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Nation demands credible border security
The U.S. Senate recently approved legislation described by its advocates as comprehensive immigration reform. Those same advocates also urged rapid adoption by the U.S. House.
As was widely reported (including a front page story in The Detroit News on July 1) that is unlikely to happen. And for good reason.
Put simply, the Senate’s proposed reform fails to adequately deliver on the long-promised, never-achieved assurance that as a first step in any comprehensive reform we will secure our nation’s borders.
Despite amendments calling for the hiring (and massive expense) of 20,000 new border agents, additional fencing and the deployment of technology (e.g. cameras and drones), the Senate bill does not provide the one ingredient which could restore the American people’s confidence that their government has achieved control over who and what may legally enter the country.
That ingredient is a system of accountability and verification, based on rigorous, specific and attainable goals backed by independent analysis.
Fortunately, I and my colleagues in the House have been working on this issue for several years, and we believe legislation developed here can be the basis for resolving it.
The Border Results and Security Strategy Act of 2013 (H.R.1417), recently adopted by the House Homeland Security Committee on which I serve as vice chairwoman, would require the Department of Homeland Security to establish verifiable metrics to measure the effectiveness of our interdiction efforts, and confirm that we have achieved a 90 percent level of operational control (i.e., thwarting the overwhelming majority of illegal human trafficking and significant decrease in drugs and weapons trafficking) on our borders.
These metrics, developed in consultation with academic experts from the national laboratories and reviewed by the Government Accounting Office, would give us, for the first time, a reliable picture of what is happening at our borders.
Doing so would allow us to focus and tailor our resources where they are most needed and can be the most effective.
The House, unlike the Senate, also would require the Department to develop similar measures for ports-of-entry and maritime borders (based on the sensible premise that restricting the flow of trafficking in one area will increase pressure on others).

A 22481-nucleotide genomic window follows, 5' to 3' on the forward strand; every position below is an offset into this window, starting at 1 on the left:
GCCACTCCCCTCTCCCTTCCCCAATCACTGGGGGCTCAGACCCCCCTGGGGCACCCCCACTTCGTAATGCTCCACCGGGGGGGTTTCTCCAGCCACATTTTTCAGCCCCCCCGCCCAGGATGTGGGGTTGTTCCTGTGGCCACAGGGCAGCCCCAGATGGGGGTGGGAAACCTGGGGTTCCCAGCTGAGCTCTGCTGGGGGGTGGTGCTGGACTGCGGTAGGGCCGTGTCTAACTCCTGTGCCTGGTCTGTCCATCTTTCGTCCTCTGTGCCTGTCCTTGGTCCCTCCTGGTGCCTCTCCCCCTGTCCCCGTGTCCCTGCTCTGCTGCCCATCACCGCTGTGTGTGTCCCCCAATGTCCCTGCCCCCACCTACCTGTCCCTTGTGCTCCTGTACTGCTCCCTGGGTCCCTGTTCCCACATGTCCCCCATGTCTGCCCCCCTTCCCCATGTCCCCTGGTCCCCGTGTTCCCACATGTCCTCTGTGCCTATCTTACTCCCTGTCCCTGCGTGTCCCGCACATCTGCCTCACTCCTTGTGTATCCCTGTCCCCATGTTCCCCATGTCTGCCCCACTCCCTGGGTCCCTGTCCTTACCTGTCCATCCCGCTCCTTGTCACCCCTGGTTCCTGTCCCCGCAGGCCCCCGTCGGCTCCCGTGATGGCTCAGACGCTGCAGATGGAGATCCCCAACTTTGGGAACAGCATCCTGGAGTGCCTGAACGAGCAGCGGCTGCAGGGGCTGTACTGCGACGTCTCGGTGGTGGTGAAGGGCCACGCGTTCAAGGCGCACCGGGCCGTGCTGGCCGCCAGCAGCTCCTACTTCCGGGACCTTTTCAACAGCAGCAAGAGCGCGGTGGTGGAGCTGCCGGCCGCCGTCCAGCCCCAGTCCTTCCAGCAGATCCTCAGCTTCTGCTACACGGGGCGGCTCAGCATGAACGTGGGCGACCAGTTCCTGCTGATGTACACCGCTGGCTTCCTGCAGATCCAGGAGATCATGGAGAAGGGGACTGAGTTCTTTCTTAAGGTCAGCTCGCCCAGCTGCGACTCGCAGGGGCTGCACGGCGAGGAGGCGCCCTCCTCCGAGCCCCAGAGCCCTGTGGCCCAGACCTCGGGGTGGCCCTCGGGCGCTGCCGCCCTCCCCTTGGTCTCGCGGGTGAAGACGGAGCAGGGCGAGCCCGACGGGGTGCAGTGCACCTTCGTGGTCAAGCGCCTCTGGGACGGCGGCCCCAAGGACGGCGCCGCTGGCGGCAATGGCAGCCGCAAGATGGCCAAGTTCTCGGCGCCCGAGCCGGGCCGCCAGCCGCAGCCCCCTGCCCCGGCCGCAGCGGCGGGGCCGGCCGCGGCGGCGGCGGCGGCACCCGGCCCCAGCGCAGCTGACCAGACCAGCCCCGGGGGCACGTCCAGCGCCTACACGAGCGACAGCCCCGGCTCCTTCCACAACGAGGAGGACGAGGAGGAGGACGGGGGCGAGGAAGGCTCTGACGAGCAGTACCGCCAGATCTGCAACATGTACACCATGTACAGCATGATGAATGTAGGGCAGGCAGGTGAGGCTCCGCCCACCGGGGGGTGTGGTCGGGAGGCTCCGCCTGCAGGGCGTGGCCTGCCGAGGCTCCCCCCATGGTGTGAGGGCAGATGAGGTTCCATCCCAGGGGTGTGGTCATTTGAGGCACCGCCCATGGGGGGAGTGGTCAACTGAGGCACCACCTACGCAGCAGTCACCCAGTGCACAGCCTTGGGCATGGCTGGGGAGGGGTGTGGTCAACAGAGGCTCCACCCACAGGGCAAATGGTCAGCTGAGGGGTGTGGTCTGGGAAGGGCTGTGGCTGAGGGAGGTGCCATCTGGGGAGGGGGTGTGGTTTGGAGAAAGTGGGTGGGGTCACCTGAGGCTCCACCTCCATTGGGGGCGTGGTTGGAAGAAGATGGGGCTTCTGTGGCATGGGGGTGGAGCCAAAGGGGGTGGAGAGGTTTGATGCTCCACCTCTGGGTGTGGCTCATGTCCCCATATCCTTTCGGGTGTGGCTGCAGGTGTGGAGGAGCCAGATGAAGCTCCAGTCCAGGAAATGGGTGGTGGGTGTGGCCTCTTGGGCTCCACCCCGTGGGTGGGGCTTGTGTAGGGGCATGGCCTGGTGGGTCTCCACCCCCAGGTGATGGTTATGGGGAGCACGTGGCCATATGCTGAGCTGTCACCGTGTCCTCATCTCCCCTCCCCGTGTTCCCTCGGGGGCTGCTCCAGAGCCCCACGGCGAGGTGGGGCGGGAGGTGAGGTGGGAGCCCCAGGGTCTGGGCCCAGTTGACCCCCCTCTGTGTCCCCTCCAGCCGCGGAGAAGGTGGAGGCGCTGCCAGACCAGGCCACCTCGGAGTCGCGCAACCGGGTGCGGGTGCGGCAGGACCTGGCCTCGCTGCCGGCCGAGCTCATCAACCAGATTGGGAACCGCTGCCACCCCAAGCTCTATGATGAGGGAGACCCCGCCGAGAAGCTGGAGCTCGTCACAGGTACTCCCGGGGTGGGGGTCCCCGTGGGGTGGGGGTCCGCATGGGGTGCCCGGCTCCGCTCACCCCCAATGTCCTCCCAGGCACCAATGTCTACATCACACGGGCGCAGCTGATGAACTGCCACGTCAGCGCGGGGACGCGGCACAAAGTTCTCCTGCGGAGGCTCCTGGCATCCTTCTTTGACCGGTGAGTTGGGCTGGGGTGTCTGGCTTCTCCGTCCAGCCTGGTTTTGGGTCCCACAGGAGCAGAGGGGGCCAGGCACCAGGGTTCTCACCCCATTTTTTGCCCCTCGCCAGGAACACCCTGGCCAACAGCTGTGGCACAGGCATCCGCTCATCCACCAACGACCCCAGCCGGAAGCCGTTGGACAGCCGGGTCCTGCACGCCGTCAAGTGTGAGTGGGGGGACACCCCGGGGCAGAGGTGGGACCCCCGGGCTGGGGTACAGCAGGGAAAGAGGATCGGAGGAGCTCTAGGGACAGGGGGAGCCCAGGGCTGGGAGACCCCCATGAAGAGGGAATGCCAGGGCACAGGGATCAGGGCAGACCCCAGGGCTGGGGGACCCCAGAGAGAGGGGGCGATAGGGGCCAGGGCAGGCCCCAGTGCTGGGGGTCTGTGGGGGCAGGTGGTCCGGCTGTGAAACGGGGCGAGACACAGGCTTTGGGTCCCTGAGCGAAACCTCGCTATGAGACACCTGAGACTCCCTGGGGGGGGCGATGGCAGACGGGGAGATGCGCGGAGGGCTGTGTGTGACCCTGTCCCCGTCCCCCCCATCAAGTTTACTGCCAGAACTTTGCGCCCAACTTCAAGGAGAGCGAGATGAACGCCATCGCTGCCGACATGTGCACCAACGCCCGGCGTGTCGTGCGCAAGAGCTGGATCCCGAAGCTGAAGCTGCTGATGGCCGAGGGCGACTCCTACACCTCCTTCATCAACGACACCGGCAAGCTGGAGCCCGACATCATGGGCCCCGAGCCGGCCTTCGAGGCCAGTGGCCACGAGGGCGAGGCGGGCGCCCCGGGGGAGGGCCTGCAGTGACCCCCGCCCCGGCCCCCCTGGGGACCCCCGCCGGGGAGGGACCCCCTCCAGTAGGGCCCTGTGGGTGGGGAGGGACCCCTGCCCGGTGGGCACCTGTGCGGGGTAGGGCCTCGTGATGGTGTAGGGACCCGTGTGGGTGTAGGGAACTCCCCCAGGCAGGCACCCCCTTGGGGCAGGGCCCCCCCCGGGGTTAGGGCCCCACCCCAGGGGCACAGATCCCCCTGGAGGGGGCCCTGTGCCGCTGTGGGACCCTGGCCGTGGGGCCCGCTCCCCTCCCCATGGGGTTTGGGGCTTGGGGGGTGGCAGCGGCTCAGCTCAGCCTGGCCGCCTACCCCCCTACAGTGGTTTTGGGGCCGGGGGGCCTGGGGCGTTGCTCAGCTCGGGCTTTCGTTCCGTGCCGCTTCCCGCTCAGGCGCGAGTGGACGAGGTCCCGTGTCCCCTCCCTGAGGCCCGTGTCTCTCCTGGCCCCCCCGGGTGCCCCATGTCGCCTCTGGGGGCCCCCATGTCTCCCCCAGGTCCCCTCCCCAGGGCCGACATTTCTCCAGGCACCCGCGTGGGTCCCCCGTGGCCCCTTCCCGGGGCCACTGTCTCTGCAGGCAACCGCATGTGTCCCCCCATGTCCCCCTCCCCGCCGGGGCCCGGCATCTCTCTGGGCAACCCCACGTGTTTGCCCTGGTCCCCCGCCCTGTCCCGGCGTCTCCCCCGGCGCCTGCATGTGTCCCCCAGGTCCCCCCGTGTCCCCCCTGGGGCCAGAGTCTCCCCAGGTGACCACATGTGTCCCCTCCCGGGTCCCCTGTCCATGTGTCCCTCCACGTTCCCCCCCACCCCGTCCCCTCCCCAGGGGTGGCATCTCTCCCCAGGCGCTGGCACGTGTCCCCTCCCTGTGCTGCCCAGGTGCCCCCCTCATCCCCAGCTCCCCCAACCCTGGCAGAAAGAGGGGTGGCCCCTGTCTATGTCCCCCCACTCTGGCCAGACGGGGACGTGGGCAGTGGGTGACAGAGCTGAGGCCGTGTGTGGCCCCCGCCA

The Border Results and Security Strategy Act would also include, unlike its Senate counterpart, specific timetables for implementation and mandatory progress reports to Congress.
Administration officials in the past have resisted efforts to establish verifiable standards for border control, insisting that existing measurements (which almost uniformly paint an abysmal picture) were inexact and inadequate.
Their attitude could be summed up in two words: Trust Us. I’m sorry; we don’t. On matters of national security — which surely includes establishing control of our borders — we’re with Ronald Reagan: Trust but verify.
Additional resources for border control agents, fencing and technology may well be necessary. But we can’t know with certainty until we know what is really happening on our borders now.
The Senate legislation takes the all-too-familiar Washington approach of throwing money — lots of it — at a problem in the hope that, paraphrasing Hall of Fame basketball coach John Wooden, we will mistake activity for achievement.
As an aside, packing the 1,200 page bill with special carve-outs for favored industries and interest groups — Alaskan fish processors and Nevada casinos among them - does little to inspire confidence in the finished product.
Fixing our broken immigration system is a laudable goal. Legal immigration has contributed greatly to our country’s growth into the world’s preeminent power.
Reforming the system is doable, but not without giving those here legally — the citizens we work for — a much higher level of confidence that we’re serious about controlling our own immigration destiny.
Comprehensive immigration reform is a heavy lift. Without credible border security it is virtually impossible. I believe the Border Results and Security Strategy Act provides that much-needed credibility.
U.S. Rep. Candice Miller, R-Harrison Township, represents Michigan’s 10th Congressional District.